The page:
General Computing
linux bash ssh terminal shell
Updated Fri, 20 May 2022 01:15:14 GMT

Why does my .bashrc get read when I run noninteractive commands over ssh

I've prepended each of my bash config files (~/.bashrc,~/.bash_profile,~/.profile) with echo NAME_OF_FILE, i.e. I get '.bashrc' when I source in ~/.bashrc.

What baffles me is why I get and indication that ~/.bashrc gets included when I run a command over ssh. E.g., if I do:

ssh localhost echo hi

I get


Why is getting ~/.bashrc sourced in in this context? Shouldn't it NOT get sourced in since this should run an non-interactive bash session?

Indeed, ssh localhost tty gets me a 'not a tty' (preceded by '.bashrc' indicating that ~/.bashrc gets sourced in nonetheless).

I've grepped all my config files for commands sourcing in ~/.bashrc explicitly, and there are none that explain it.

(I only have tty -s && shopt -q login_shell && [[ -r ~/.bashrc ]] && . ~/.bashrc in my .bash_profile so that I get '.bashrc' even in interactive login shells, but this doesn't explain the ssh issueI can comment it out and I still get the same behavior with the above ssh examples)

How can I debug this?


From bash man page:

Bash attempts to determine when it is being run with its standard input
connected to a a network  connection,  as  if  by  the remote shell daemon,
usually rshd, or the secure shell daemon sshd.  If bash
determines it is being run in this fashion, it reads and executes commands
from  ~/.bashrc,  if  that file  exists and is readable.

I.e. ~/.bashrc will get run when you invoke it via ssh, regardless of whether you have a tty or not.

If you only want your .bashrc to run when you are interactive, try this at the top:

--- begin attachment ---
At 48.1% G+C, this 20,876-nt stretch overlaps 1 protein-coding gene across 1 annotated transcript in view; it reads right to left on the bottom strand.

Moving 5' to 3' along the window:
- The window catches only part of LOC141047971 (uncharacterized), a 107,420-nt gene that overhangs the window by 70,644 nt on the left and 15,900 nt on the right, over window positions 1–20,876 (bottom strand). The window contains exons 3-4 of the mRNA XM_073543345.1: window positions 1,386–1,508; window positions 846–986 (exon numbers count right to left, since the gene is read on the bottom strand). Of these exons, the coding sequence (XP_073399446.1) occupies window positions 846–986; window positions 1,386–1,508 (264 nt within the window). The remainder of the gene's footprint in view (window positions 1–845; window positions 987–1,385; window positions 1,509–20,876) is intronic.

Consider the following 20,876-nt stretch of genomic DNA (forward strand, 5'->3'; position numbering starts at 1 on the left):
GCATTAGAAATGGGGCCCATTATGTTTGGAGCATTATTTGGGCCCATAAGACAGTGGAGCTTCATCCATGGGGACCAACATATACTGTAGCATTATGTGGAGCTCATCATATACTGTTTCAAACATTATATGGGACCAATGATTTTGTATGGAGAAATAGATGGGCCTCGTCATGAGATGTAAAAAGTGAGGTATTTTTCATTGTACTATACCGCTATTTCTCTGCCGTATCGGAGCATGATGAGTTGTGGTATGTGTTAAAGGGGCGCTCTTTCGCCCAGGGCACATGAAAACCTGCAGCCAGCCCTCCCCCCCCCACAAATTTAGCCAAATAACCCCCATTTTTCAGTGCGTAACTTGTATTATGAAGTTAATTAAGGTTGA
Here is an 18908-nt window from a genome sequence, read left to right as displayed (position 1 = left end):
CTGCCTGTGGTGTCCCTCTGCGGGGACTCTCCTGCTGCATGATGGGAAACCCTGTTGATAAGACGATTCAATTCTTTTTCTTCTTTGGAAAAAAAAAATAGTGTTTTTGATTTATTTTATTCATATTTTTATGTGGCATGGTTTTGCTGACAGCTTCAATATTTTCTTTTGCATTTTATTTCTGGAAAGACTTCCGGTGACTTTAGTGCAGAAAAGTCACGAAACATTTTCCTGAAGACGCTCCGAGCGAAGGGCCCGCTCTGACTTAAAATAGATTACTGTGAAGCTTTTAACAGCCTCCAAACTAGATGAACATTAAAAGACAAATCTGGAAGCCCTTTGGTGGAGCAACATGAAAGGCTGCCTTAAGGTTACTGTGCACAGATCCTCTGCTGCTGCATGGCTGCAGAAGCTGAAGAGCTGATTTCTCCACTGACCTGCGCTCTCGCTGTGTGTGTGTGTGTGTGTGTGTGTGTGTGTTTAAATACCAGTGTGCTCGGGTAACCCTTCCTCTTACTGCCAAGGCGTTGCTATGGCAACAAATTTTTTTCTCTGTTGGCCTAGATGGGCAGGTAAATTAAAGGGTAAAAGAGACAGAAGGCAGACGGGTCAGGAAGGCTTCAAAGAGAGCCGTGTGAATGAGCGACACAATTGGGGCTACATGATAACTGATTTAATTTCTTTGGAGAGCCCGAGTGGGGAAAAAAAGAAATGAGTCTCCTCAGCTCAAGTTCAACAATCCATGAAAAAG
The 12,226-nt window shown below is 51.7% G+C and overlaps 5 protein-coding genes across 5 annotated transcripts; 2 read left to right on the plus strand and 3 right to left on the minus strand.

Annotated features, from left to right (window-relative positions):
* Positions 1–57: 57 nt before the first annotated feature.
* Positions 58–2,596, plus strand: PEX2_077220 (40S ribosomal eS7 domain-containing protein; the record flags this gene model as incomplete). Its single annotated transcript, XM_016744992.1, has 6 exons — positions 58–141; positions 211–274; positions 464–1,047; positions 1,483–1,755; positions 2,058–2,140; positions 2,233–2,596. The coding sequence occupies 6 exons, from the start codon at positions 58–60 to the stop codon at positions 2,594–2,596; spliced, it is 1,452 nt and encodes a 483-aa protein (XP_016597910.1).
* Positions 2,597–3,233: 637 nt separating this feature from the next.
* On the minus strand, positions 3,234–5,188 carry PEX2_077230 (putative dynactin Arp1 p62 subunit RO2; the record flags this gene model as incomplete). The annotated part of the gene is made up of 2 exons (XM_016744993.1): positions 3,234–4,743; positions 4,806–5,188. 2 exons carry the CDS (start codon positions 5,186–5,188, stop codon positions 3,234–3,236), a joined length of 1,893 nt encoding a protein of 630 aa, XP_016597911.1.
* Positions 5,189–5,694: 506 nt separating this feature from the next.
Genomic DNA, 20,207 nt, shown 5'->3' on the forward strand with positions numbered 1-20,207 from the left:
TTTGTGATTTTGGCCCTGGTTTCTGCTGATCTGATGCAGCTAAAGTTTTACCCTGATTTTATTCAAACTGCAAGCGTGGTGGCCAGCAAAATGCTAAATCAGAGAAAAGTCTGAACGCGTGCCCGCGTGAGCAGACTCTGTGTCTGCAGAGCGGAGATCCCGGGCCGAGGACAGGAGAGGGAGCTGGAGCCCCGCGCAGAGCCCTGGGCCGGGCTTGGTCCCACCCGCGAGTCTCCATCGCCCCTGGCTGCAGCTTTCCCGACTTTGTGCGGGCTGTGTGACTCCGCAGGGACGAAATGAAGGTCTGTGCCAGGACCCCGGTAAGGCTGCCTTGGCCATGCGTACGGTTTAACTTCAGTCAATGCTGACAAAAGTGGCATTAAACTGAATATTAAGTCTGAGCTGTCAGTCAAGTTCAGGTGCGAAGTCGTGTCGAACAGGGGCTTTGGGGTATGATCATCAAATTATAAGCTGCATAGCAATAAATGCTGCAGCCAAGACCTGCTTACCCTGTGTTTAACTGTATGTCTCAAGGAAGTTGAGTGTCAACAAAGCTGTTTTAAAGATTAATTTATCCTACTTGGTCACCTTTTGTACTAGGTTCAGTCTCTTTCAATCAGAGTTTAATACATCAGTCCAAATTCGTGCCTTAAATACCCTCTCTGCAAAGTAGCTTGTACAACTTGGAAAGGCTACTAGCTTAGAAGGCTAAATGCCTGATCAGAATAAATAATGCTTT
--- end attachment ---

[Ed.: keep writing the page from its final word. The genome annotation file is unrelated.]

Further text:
# If not running interactively, don't do anything
[[ "$-" != *i* ]] && return

If that doesn't work, try this:

[ -z "$PS1" ] && return

Comments (5)

  • +1 – The manual page is a bit unclear, as most remote connection tools rshd, telnetd, sshd attach bash's stdin/stdout to a pseudoterminal, not directly to the network socket (which would actually be impossible for sshd). Will check the source code later. — May 07, 2014 at 14:11  
  • +0 – Both didn't work on CentOS 7. — May 02, 2018 at 14:19  
  • +0 – @yildizabdullah you need to debug. Start by adding an echo or set -x at the top and see if your .bashrc is even being called. Then examine the values of those variables. — May 03, 2018 at 08:13  
  • +0 – @Lqueryvg I added echo command at the top and it ran. That is, .bashrc was called. — May 03, 2018 at 09:27  
  • +0 – Do a set and an env - try to work out what $- and $PS1 are set to. (I'm starting to wonder if you are really in bash.). Type bash to get a sub-shell - so that you definitely know you are in a bash - and look at the values there. — May 03, 2018 at 09:55